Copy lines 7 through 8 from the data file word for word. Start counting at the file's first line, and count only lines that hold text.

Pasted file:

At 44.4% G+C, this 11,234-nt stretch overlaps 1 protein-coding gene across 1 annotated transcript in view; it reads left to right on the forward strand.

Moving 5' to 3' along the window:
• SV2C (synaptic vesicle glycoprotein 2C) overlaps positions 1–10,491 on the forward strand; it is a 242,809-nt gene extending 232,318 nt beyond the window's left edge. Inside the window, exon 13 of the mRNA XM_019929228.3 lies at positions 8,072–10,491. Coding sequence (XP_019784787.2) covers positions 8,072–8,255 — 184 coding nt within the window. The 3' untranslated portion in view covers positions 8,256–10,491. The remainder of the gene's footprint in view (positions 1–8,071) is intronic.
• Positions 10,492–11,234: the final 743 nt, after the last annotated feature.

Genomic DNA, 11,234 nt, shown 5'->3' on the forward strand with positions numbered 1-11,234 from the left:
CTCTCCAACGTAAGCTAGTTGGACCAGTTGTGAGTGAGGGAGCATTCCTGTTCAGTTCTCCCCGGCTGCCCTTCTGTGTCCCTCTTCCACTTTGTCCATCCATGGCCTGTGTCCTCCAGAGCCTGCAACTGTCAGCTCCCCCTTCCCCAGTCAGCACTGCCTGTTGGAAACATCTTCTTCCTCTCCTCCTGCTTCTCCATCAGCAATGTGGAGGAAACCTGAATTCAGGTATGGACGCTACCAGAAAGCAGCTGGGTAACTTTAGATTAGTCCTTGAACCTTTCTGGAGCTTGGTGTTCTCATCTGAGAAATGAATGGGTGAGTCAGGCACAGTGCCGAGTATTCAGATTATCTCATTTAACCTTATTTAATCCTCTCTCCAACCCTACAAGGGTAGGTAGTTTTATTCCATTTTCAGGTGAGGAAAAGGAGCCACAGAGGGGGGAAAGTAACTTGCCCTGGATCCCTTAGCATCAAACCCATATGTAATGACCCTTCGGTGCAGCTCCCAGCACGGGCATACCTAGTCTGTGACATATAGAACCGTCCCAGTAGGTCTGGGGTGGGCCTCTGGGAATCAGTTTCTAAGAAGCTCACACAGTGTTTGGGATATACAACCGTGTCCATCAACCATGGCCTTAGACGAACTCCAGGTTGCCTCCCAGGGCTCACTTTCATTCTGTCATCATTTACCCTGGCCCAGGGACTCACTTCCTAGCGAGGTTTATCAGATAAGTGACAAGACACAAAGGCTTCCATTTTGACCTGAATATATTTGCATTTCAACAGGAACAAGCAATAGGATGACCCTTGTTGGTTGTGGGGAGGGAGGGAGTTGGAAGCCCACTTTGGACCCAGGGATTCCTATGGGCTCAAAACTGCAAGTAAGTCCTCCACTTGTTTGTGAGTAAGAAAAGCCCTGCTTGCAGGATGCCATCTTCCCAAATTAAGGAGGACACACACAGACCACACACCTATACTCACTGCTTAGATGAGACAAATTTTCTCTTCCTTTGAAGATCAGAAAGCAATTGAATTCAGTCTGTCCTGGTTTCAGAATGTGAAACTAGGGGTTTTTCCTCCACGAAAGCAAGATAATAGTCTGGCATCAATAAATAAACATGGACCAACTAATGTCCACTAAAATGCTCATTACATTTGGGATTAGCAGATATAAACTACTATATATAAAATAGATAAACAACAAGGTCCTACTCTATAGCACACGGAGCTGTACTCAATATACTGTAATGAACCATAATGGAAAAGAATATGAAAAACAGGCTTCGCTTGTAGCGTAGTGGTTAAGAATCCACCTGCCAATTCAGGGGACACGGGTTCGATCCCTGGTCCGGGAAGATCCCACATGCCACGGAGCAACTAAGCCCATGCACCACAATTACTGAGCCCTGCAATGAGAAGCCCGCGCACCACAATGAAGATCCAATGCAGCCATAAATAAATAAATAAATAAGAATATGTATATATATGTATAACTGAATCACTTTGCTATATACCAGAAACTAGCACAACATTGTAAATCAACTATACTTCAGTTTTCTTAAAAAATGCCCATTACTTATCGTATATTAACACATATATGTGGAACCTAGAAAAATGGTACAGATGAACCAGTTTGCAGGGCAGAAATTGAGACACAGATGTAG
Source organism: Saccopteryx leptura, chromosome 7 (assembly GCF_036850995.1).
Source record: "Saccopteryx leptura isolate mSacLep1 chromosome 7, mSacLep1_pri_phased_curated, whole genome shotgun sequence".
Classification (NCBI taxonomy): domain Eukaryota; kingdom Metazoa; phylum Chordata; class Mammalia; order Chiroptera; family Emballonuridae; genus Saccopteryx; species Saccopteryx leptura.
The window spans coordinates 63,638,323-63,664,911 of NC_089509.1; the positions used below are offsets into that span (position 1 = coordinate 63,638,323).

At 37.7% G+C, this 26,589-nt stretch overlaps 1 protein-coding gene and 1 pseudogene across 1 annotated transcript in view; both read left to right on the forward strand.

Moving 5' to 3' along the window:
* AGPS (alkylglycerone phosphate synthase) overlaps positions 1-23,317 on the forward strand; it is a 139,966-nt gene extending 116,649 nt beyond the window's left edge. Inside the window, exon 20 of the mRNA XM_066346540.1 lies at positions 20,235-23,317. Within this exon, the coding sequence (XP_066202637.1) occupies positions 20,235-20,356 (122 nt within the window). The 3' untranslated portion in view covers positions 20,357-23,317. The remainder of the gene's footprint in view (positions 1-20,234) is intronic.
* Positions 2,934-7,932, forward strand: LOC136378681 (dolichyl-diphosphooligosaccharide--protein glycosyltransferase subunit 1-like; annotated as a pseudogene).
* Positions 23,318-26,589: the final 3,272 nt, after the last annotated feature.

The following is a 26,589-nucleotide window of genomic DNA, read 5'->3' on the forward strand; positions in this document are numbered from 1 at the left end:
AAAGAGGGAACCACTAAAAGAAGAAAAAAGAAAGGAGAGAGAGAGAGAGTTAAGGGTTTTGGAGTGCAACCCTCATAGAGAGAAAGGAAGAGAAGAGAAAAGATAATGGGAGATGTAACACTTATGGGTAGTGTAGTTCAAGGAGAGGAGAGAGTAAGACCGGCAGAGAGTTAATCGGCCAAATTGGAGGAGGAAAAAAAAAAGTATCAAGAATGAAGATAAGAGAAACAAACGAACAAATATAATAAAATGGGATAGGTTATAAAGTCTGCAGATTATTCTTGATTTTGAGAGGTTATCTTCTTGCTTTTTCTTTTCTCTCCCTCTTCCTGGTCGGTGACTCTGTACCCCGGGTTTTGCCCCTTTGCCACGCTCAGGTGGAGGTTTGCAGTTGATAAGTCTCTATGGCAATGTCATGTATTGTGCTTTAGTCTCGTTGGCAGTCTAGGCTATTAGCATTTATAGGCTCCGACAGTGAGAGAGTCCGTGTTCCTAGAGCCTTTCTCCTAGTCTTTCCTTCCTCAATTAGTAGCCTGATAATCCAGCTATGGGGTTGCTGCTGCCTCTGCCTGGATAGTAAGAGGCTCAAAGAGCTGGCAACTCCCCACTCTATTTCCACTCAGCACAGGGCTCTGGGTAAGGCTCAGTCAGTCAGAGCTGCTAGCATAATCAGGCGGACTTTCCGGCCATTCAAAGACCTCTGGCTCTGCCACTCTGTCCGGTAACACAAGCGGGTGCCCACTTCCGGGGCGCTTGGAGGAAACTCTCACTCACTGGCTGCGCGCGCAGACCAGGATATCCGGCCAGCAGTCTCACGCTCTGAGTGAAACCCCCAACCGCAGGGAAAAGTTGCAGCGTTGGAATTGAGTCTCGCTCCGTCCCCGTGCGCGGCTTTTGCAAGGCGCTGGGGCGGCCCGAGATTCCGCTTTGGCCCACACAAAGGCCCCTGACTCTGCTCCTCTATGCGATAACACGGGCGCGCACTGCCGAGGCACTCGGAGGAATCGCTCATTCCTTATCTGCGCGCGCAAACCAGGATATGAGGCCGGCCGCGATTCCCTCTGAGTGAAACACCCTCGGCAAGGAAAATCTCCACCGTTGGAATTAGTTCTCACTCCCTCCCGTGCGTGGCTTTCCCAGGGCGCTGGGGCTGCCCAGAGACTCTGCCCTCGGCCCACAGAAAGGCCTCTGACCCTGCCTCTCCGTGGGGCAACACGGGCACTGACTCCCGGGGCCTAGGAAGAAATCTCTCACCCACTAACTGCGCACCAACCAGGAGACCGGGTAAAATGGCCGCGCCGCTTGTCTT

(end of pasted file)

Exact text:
Source organism: Saccopteryx leptura, chromosome 7 (assembly GCF_036850995.1).
Source record: "Saccopteryx leptura isolate mSacLep1 chromosome 7, mSacLep1_pri_phased_curated, whole genome shotgun sequence".